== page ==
Many of us turn away from injustice because we feel helpless. It’s too hard to fix, shameful, it’s beyond what we know – so we wait for someone else to step in. Not Fred though. When he saw something that he believed was wrong, he couldn’t help but act. This is exactly what happened when he saw the inexcusable living and health conditions in Aboriginal and Torres Strait Islander communities across Australia. Fred’s inherent need to do something shaped his career, his desire for social justice and his legacy that lives on today.
The start of everything
When Fred was working at the Prince of Wales Hospital in Sydney in the late 60s, he was asked to see two senior Aboriginal men from Wattie Creek (Daguragu) in the Northern Territory. They had eye problems that Fred had never seen before. In fact, they had eye problems that doctors at that time thought were exclusive to Africa –they’d never been seen in Australia.
This sparked Fred’s interest, so he visited the men at Wattie Creek. When Fred began examining people there, he was shocked by the prevalence of blinding trachoma and cataract in men, women and children – a disease he didn’t think existed in modern-day Australia. Fred came back to Sydney fired up. He couldn’t believe the huge gap in living conditions and access to basic health care experienced by Aboriginal people, compared with the rest of Australia.
We cannot go on as a modern country living with this scandalous situation of Aboriginal living conditions in Central Australia.
- Fred Hollows
Aboriginal Medical Centre
Still fuming over what he’d seen at Wattie Creek, Fred was asked by the Redfern Aboriginal Legal Service to attend one of their meetings. The legal service was being swamped by people with medical problems. At that time in Australia, Aboriginal and Torres Strait Islander people weren’t welcome in some doctors’ surgeries and got pushed to the back of the line in some public hospital clinics.
That evening, a group made up of Aboriginal and Torres Strait Islander people and non-Indigenous people determined an Aboriginal Medical Centre was needed. They decided to locate it in Redfern, Sydney, where it got off the ground in record speed – ten days to be exact. Fred got a truck and stocked the centre with medical supplies from the Prince of Wales Hospital. The Centre was so successful that it was replicated around Australia – sticking to the principle that medical centres for Aboriginal and Torres Strait Islander people should always be staffed and managed by themselves.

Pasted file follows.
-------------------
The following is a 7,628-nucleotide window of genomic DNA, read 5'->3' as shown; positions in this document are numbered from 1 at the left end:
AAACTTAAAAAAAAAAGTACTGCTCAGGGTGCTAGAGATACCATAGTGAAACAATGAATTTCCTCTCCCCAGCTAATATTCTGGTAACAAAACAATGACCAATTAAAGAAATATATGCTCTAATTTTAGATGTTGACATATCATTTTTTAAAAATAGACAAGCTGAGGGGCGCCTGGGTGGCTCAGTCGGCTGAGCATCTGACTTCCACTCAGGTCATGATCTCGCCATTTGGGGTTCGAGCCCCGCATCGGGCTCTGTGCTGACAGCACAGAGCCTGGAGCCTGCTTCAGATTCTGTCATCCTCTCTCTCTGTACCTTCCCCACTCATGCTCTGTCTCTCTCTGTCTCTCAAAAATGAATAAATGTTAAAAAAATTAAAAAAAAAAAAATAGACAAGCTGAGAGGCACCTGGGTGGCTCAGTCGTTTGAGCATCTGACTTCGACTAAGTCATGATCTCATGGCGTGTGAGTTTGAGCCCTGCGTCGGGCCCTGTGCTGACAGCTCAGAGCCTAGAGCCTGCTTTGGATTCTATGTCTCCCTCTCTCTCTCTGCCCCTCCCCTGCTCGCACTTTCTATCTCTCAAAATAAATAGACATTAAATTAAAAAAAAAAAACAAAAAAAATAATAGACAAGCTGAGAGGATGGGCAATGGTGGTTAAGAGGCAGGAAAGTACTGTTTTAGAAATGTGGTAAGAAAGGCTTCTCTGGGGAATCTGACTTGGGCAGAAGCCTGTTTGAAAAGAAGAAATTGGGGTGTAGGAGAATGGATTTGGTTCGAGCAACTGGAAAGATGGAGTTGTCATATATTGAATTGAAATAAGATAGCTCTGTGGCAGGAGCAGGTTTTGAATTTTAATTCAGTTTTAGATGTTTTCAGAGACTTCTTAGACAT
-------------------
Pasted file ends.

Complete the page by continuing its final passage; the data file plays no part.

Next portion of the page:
You have to get people involved, you have to mobilise them, you have got to make the health system part of them.
- Fred Hollows
Close the Gap campaign
Aboriginal and Torres Strait Islander children generally have better vision than other Australian children, but as adults, Aboriginal and Torres Strait Islanders are three times more likely to go blind.
The poorer health and high burden of disease of Australia's Aboriginal and Torres Strait Islander peoples compared to the non-Indigenous population is no secret. However, something can be done. Since 2006, Australia's peak health bodies, NGOs and human rights organisations have worked together to achieve health and life expectation equality for Australia's Aboriginal and Torres Strait Islander people. This is known as the Close the Gap Campaign, and The Fred Hollows Foundation actively participates in and supports the steering committee.
Today, there’s still a ten-year gap in life expectancy between Aboriginal and Torres Strait Islanders and non-Indigenous Australians. Poor eye health and a lack of easy access to services play a part in this. The Close the Gap campaign is working to close this unacceptable health and life expectancy gap within a generation. By coming together to improve health systems, advocate for bipartisan support and long-term funding and solutions, we believe that by 2030, every Aboriginal and Torres Strait Islander child will live a long and healthy life – like any other Australian child.
Reconciliation and The Foundation
The Foundation’s vision for reconciliation is grounded in Fred’s deep commitment to, and respect for, Aboriginal and Torres Strait Islanders. The key part of our mission is to work with partners to deliver high quality and culturally appropriate eye care services. Our aim is to make these services more accessible to Aboriginal and Torres Strait Islander people in remote and underserved areas of Australia.
We take an active part in campaigns such as Close the Gap, Recognise (constitutional recognition), NAIDOC and Reconciliation weeks. We also strive to maintain a 50 per cent or higher employment rate of Aboriginal and/or Torres Strait Islander staff within our Indigenous Australia Program. And finally, it’s part of our guiding principles not to compete for funding with Aboriginal and Torres Strait Islander organisations.